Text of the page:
We are also working to renew our IRB (Institutional Review Board) protocols. IRB’s role is to safeguard the rights and welfare of all human subjects who participate in research studies and all projects conducted by the university faculty, staff and students that involves human subjects or human material must be reviewed and approved by the board. The main function of the IRB is to assure that proper steps are taken to protect the rights and welfare of the participating subjects in a research study. IRB requires all researchers to complete a Human Subjects Training when data collection includes human subjects. For more information about the IRB please visit Georgetown University’s Office of Research and IRB web pages:
While we are approaching to the end of the project, we are continuously working on the Risk Assessment and Decision Support Systems aims. As part of these final aims Professor Irani and Professor Sharif will be undertaking an analysis of the feedback we plan to receive from stakeholders. We look forward to sharing our findings on this blog and other SAFE-Q social media channels.
Authored by: Dr Hafize Sahin
We are fast approaching the end of our project. Our project will officially close on 11 July 2018 and we will publish our last blog post on 15 July. Between now and then we are making the final conclusions for our Risk Assessment and Decision Support Systems aims. Professor Irani and Professor Sharif will be travelling to Doha for our final feedback collection from our stakeholders in terms of the Decision Support Systems we built within the project and how they may help people with different roles make decisions around their food purchases and food inventory management. We will be demoing our decision support system on the web and will be sharing the links with you in our next bi-weekly blog post.
We will also be making some changes to our project website; sharing with you our official deliverables produced for each aim over the past three years. We have learned so much in the SAFE-Q Project that we want to leave a legacy for researchers working on minimising food waste, use our findings to progress their research and extend our work to include more geographies, aspects that we did not include within the scope of our work. Our research data will be stored in Fig Share, an online digital repository where researchers can preserve and share their research outputs, including figures, datasets, images, and videos. It is free to upload content and free to access, in adherence to the principle of open data.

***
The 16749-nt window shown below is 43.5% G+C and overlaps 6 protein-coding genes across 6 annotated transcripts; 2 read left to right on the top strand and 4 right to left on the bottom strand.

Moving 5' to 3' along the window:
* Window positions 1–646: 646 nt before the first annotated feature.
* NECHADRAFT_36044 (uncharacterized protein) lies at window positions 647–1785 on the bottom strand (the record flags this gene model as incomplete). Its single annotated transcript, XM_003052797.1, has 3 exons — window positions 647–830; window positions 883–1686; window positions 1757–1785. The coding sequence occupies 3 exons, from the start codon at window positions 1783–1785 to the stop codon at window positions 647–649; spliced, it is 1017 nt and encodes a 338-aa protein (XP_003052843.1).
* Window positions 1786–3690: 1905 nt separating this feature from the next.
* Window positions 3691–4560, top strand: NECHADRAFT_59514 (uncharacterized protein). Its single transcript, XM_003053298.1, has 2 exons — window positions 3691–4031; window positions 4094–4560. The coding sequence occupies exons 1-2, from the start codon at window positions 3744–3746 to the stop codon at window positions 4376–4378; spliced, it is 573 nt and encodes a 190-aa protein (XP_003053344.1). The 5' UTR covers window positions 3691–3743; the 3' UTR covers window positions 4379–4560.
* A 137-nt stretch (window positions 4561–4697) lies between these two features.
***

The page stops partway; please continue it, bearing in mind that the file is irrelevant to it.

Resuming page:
Over the past few weeks we have been getting ready for our two presentations in the POMS Conference. Yesterday we presented ‘A systems approach to food security‘ and on Monday we will be presenting ‘Policies to reduce food loss and waste‘.
In ‘A systems approach to food security’, we argue that food supply chains are complex systems which have many diverse actors with different world views. Social organisations in education, media, or health care have an impact on how food supply chains are organised. For example, the recent conversations in the media on minimising food waste have an impact on operations of retailers. Science and technology has a role to play in inventing new materials and new packaging that preserves food longer and reduces waste. Biophysical environment is vital to operations of food supply chains as the soil, the climate, the water along with nutrients play a key role in farming. Policies govern how we operate food supply chains whereas markets are creating the demand for a diverse set of products. Both food supply and food demand affect food waste behaviour; to minimise waste we need policies that improve the infrastructure for the food supply chains to operate including port operations, storage facilities, and transport of food products to markets and policies that help increase the skills in supply chain, creating a good understanding of demand uncertainty and inventory management, how different transport routes impact upon lead times, and the consequences of supply chain strategies such as lean and agile in terms of the costs and the service promise to the consumers.
In ‘Policies to reduce food loss and waste’, we recognise the difference between food loss and food waste. The literature defines food loss as removal of the food from the supply chain during agricultural production, post-harvest and processing stages, and categorise it as ‘logistics-driven’; whereas food waste occur at the end of the food chain, during distribution, sale and final consumption stages and is usually ‘behaviour-driven’. For example, consumers’ preferences for perfect-looking produce can be considered as behaviour-driven where the shape of a produce creates cosmetic appeal but does not add to its nutritional properties. If we consider the geographical distribution of food waste, the share of food removed from the food chain either as loss or waste is around 42% in North America and Oceania, and 15% in Latin America, according to the World Resources Institute. We need policies to reduce resource consumption, incentivise recycling and resource recovery. Such policies will be applicable to manufacturing operation as well as consumers, where they can be made aware of the consequences of their choices.